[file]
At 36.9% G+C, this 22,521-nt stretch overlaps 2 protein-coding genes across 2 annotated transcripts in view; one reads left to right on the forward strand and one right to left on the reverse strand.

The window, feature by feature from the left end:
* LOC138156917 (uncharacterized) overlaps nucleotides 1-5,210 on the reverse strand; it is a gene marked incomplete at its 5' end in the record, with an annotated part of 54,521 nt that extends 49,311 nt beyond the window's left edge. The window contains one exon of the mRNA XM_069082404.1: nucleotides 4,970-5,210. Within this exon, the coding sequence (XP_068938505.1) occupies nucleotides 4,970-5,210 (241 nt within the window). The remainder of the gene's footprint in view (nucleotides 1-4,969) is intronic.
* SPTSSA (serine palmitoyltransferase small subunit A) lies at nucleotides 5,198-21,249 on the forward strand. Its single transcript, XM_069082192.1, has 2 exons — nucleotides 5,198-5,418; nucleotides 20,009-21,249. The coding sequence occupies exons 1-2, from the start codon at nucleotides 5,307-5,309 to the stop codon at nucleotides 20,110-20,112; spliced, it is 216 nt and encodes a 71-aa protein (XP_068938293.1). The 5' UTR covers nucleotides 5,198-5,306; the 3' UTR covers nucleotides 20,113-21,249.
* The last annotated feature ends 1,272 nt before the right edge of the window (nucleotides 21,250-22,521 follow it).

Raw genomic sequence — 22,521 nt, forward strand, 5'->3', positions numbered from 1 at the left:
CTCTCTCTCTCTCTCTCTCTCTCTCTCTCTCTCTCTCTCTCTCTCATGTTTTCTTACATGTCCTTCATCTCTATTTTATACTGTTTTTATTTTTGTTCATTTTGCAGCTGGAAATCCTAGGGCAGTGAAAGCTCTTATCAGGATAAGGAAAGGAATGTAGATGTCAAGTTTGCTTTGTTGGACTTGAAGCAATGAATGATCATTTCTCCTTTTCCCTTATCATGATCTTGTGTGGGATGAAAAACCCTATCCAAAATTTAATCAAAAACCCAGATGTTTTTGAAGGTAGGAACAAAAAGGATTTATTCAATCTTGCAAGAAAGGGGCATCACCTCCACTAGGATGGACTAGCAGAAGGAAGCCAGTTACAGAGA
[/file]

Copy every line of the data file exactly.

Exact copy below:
At 36.9% G+C, this 22,521-nt stretch overlaps 2 protein-coding genes across 2 annotated transcripts in view; one reads left to right on the forward strand and one right to left on the reverse strand.

The window, feature by feature from the left end:
* LOC138156917 (uncharacterized) overlaps nucleotides 1-5,210 on the reverse strand; it is a gene marked incomplete at its 5' end in the record, with an annotated part of 54,521 nt that extends 49,311 nt beyond the window's left edge. The window contains one exon of the mRNA XM_069082404.1: nucleotides 4,970-5,210. Within this exon, the coding sequence (XP_068938505.1) occupies nucleotides 4,970-5,210 (241 nt within the window). The remainder of the gene's footprint in view (nucleotides 1-4,969) is intronic.
* SPTSSA (serine palmitoyltransferase small subunit A) lies at nucleotides 5,198-21,249 on the forward strand. Its single transcript, XM_069082192.1, has 2 exons — nucleotides 5,198-5,418; nucleotides 20,009-21,249. The coding sequence occupies exons 1-2, from the start codon at nucleotides 5,307-5,309 to the stop codon at nucleotides 20,110-20,112; spliced, it is 216 nt and encodes a 71-aa protein (XP_068938293.1). The 5' UTR covers nucleotides 5,198-5,306; the 3' UTR covers nucleotides 20,113-21,249.
* The last annotated feature ends 1,272 nt before the right edge of the window (nucleotides 21,250-22,521 follow it).

Raw genomic sequence — 22,521 nt, forward strand, 5'->3', positions numbered from 1 at the left:
CTCTCTCTCTCTCTCTCTCTCTCTCTCTCTCTCTCTCTCTCTCTCATGTTTTCTTACATGTCCTTCATCTCTATTTTATACTGTTTTTATTTTTGTTCATTTTGCAGCTGGAAATCCTAGGGCAGTGAAAGCTCTTATCAGGATAAGGAAAGGAATGTAGATGTCAAGTTTGCTTTGTTGGACTTGAAGCAATGAATGATCATTTCTCCTTTTCCCTTATCATGATCTTGTGTGGGATGAAAAACCCTATCCAAAATTTAATCAAAAACCCAGATGTTTTTGAAGGTAGGAACAAAAAGGATTTATTCAATCTTGCAAGAAAGGGGCATCACCTCCACTAGGATGGACTAGCAGAAGGAAGCCAGTTACAGAGA